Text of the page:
Contemporary American poetry is sometimes panned for being mundane. With all the splendor and terror in the world, why should we care about some guy’s memories of high school, or the quality time he spends with his cat? Glancing over it, you might suspect that Edward Hirsch’s poetry would lend evidence to this view. Hirsch will begin a poem with a line like “Today I am pulling on a green wool sweater” or “Traffic was heavy coming off the bridge.” Neither opening seems to burn with that hard, gemlike flame.

But in Hirsch’s work, things are not always what they seem. Certainly, his poems work to dignify the everyday. But they do more than that. What makes Hirsch so singular in American poetry is the balance he strikes between the quotidian and something completely other — an irrational counterforce, the “living fire” that gives its name to his new selected poems.

That phrase appears in “Wild Gratitude,” the title poem of Hirsch’s 1986 volume. On its surface, the poem seems to be about, well, a guy spending time with his cat. But as he listens to her “solemn little squeals of delight,” he begins to remember the 18th-century English visionary and madman Christopher Smart, who in his most famous poem, “Jubilate Agno,” venerated his own cat, Jeoffry. The memory leads to a chain of associations, and the poem ends in a nearly epiphanic moment:

And only then did I understand
It is Jeoffry — and every creature like him —
Who can teach us how to praise — purring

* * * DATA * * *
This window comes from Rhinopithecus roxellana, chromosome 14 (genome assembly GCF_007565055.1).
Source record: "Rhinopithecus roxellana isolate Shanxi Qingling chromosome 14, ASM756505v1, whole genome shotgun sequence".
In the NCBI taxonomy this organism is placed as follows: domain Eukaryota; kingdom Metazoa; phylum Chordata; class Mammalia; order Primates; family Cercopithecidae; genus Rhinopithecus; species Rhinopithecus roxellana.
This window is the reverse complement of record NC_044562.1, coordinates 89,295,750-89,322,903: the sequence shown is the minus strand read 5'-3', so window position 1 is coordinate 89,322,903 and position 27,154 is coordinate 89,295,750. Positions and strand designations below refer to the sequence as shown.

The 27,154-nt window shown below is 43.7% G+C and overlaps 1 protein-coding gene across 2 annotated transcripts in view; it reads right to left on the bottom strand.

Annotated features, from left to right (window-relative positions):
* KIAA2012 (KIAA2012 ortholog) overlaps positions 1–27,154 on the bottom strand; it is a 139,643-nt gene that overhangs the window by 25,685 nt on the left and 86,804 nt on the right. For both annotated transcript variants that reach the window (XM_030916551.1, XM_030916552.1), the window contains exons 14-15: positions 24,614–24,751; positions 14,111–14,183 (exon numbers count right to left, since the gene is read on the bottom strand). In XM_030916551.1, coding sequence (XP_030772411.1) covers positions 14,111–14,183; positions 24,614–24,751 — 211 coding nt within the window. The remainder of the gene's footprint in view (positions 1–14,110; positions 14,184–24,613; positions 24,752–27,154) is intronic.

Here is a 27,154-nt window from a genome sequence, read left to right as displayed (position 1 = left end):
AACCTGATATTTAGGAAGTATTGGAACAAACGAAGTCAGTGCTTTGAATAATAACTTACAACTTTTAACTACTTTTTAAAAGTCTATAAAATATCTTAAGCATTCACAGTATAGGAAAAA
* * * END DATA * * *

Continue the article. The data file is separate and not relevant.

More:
In their own language,
Wreathing themselves in the living fire.

This passage could stand as an emblem for all of Hirsch’s poetry. Literary and allusive, but also domestic and intimate, as it rises toward praise, Hirsch’s voice resounds with both force and subtlety.

One of the pleasures of reading the new selected poems is the chance to see that voice develop and then range freely and surprisingly. Most poets are hot one minute and cold the next, depending almost on the day of the week. But Hirsch is worth reading chronologically. He not only gets better with each new book; he also provides a kind of model for the growth of poetic intelligence…[goes on in the next paragraphs to review briefly those books included in the selected poems.]


Writing Workshop: Less Hideous Introductions

An infamous introduction:

“It was a dark and stormy night; the rain fell in torrents–except at occasional intervals, when it was checked by a violent gust of wind which swept up the streets (for it is in London that our scene lies), rattling along the housetops, and fiercely agitating the scanty flame of the lamps that struggled against the darkness.”

Edward George Bulwer-Lytton, Paul Clifford (1830)